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Search strings

Constructing a search string: Boolean operators

What is Boolean searching?

Most searches will return too many or too few records. It takes a long time to look at hundreds of records. By putting a little effort into constructing search strings (what you type into the search box) you can save a lot of time. The database can do a lot of work for you if you know how to add a little sophistication to your search strings.

To do this with databases you need to know about the Boolean system. By the use of a few simple linking words, called operators, you can make your searches much more precise.

Narrowing Searches - the AND, AND NOT Operators

If your search returns too many records, you can narrow your search by adding more search terms. To ensure all the records your search finds contain all the search terms, link them with the and operator. For example, let's say you were interested in only red cars. To avoid having to sift through records on blue cars, green cars and so on, you would use the following search string:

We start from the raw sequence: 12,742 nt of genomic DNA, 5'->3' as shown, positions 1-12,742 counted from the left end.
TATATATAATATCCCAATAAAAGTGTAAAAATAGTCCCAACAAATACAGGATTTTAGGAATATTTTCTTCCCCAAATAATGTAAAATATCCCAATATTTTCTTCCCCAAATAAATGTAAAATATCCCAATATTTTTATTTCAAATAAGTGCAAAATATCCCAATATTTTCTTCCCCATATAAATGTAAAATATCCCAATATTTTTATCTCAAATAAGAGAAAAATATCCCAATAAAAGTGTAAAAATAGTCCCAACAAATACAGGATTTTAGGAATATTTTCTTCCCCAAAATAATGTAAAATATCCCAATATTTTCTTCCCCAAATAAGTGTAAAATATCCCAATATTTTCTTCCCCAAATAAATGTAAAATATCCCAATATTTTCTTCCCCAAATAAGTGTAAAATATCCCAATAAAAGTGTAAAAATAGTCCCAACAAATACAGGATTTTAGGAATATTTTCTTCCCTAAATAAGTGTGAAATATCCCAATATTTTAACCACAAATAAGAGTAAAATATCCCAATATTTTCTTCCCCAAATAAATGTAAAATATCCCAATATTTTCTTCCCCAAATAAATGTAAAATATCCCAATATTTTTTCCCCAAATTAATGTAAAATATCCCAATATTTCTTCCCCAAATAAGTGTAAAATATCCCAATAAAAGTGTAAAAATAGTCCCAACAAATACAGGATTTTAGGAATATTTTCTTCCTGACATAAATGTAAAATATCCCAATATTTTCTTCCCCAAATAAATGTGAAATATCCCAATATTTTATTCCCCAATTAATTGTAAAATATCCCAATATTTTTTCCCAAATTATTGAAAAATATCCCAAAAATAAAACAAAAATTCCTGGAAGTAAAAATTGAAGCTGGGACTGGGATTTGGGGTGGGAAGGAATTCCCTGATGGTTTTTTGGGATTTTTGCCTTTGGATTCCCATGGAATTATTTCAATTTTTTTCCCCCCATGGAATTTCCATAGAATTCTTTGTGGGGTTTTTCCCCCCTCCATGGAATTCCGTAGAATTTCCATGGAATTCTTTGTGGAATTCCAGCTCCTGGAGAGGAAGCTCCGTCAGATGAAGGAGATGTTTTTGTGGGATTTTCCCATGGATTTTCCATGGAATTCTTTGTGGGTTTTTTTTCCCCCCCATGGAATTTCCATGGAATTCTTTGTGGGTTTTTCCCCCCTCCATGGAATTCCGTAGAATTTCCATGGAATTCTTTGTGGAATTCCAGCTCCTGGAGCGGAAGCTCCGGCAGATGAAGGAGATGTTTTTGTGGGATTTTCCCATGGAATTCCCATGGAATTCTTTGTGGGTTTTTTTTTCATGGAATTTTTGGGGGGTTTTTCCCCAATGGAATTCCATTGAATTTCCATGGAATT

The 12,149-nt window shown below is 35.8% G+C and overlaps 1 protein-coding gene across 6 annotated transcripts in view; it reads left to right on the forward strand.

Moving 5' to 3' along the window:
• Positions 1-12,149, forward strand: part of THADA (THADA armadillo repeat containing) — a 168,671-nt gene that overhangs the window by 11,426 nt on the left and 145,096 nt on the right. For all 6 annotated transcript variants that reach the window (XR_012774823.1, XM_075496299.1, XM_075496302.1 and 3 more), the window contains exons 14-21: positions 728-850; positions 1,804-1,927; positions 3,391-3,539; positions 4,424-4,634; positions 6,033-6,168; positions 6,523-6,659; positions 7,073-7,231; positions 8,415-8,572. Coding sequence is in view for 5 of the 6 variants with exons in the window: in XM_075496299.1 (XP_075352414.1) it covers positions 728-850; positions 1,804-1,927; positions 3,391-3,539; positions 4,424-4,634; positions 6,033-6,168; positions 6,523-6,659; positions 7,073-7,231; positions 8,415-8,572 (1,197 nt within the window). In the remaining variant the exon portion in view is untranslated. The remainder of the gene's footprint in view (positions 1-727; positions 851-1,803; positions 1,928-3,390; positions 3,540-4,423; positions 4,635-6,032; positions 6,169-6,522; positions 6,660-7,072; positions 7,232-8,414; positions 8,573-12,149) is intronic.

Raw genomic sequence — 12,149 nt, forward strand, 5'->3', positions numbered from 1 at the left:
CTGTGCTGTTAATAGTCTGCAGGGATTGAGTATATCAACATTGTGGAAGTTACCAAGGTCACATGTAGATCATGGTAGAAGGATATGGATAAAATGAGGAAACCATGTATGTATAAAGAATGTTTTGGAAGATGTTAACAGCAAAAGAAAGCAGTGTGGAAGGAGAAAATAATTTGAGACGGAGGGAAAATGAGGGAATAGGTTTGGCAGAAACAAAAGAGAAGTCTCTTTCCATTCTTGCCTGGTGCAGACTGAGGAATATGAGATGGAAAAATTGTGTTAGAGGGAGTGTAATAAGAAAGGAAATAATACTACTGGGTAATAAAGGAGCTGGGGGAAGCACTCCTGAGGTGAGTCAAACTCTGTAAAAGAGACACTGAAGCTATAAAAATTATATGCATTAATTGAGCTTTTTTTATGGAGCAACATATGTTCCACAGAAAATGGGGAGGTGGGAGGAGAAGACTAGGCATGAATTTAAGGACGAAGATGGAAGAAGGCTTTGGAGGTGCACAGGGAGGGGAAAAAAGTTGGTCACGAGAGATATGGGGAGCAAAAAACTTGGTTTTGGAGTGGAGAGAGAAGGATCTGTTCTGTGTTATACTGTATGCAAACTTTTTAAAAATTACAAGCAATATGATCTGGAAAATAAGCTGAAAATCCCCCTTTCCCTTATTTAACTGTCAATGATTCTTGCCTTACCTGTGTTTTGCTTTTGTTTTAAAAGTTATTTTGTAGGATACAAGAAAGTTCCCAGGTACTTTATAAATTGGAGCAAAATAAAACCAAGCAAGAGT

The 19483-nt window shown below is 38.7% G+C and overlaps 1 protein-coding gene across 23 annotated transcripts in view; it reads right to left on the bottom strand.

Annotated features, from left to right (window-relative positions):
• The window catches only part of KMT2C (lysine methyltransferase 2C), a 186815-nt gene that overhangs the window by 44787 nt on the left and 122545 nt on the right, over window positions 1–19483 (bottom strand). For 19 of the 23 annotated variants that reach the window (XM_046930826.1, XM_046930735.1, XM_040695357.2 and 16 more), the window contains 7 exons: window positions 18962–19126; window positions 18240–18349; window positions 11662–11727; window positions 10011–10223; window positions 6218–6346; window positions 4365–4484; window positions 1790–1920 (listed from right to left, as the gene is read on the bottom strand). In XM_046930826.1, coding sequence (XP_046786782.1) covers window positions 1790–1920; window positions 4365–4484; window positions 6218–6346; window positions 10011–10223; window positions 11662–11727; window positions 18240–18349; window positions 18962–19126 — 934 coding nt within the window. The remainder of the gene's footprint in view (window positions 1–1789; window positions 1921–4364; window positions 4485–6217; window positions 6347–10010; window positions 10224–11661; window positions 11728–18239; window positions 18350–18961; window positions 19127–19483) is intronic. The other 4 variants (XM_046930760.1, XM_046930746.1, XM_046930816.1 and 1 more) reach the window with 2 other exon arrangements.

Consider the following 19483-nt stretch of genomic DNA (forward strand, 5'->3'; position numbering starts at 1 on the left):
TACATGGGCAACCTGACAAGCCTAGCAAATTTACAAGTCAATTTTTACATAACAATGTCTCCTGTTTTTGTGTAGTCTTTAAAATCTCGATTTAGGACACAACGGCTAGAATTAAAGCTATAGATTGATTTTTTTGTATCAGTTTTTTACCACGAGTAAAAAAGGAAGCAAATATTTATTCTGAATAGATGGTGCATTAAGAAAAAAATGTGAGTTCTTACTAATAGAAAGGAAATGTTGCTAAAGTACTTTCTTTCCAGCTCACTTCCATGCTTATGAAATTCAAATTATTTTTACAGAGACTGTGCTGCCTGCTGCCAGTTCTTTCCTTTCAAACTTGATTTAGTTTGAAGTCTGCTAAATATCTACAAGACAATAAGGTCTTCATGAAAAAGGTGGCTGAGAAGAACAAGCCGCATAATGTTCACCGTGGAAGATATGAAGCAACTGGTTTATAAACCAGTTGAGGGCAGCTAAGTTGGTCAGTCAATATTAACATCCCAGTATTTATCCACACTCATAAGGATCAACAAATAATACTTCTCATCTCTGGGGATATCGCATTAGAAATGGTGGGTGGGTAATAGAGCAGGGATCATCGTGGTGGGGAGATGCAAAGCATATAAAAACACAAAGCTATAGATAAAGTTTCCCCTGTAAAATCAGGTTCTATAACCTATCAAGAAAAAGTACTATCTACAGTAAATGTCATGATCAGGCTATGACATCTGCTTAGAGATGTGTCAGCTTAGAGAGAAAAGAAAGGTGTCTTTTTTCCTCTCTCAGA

red and cars

If you do not wish to see records containing a certain term, you can exclude these by using the and not operator. If you were interested in cars of any colour as long as they are not blue, you would use the following search string:

cars and not blue

Be careful when using this, you may miss records that contain useful information because you have excluded too many records. It is not recommended that you use this operator for your first search attempt, just add it to your search string if you are getting too many irrelevant results and then check it isn't excluding too many documents. Generally, adding further terms with the and operator is a safer way of refining your search.

With some search engines you will need to use not rather than and not, check the help pages if you are not sure.

Broadening Searches - the OR operator

If your search returns few or no results, you might have more success if you can think of alternative search terms. These can include:

  • other terms related to your topic
  • synonyms (words with the same meaning)
  • different word endings (for example singular and plural forms)
  • different spellings (for example UK versus US spelling)

To search for records that return one or more of your search terms, link them together with the or operator. For example, cars are also known as automobiles and so to catch as many relevant records in your search as possible, you would use:

cars or automobiles
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